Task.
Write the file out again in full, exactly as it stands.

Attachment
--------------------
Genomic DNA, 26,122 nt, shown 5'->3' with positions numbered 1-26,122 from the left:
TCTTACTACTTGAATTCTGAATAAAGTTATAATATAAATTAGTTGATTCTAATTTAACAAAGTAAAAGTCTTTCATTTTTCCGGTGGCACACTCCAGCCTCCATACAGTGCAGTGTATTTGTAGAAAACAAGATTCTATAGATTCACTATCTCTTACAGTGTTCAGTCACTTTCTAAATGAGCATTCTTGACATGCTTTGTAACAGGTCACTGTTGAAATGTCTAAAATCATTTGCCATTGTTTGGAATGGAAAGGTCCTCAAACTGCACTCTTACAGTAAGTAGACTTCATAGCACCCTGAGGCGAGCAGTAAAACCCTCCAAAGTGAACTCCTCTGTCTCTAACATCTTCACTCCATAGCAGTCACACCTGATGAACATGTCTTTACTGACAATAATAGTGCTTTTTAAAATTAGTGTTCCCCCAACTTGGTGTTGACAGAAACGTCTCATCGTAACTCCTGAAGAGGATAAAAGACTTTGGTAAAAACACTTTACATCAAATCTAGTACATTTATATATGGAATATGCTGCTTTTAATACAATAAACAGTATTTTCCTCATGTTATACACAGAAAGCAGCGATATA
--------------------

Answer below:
Genomic DNA, 26,122 nt, shown 5'->3' with positions numbered 1-26,122 from the left:
TCTTACTACTTGAATTCTGAATAAAGTTATAATATAAATTAGTTGATTCTAATTTAACAAAGTAAAAGTCTTTCATTTTTCCGGTGGCACACTCCAGCCTCCATACAGTGCAGTGTATTTGTAGAAAACAAGATTCTATAGATTCACTATCTCTTACAGTGTTCAGTCACTTTCTAAATGAGCATTCTTGACATGCTTTGTAACAGGTCACTGTTGAAATGTCTAAAATCATTTGCCATTGTTTGGAATGGAAAGGTCCTCAAACTGCACTCTTACAGTAAGTAGACTTCATAGCACCCTGAGGCGAGCAGTAAAACCCTCCAAAGTGAACTCCTCTGTCTCTAACATCTTCACTCCATAGCAGTCACACCTGATGAACATGTCTTTACTGACAATAATAGTGCTTTTTAAAATTAGTGTTCCCCCAACTTGGTGTTGACAGAAACGTCTCATCGTAACTCCTGAAGAGGATAAAAGACTTTGGTAAAAACACTTTACATCAAATCTAGTACATTTATATATGGAATATGCTGCTTTTAATACAATAAACAGTATTTTCCTCATGTTATACACAGAAAGCAGCGATATA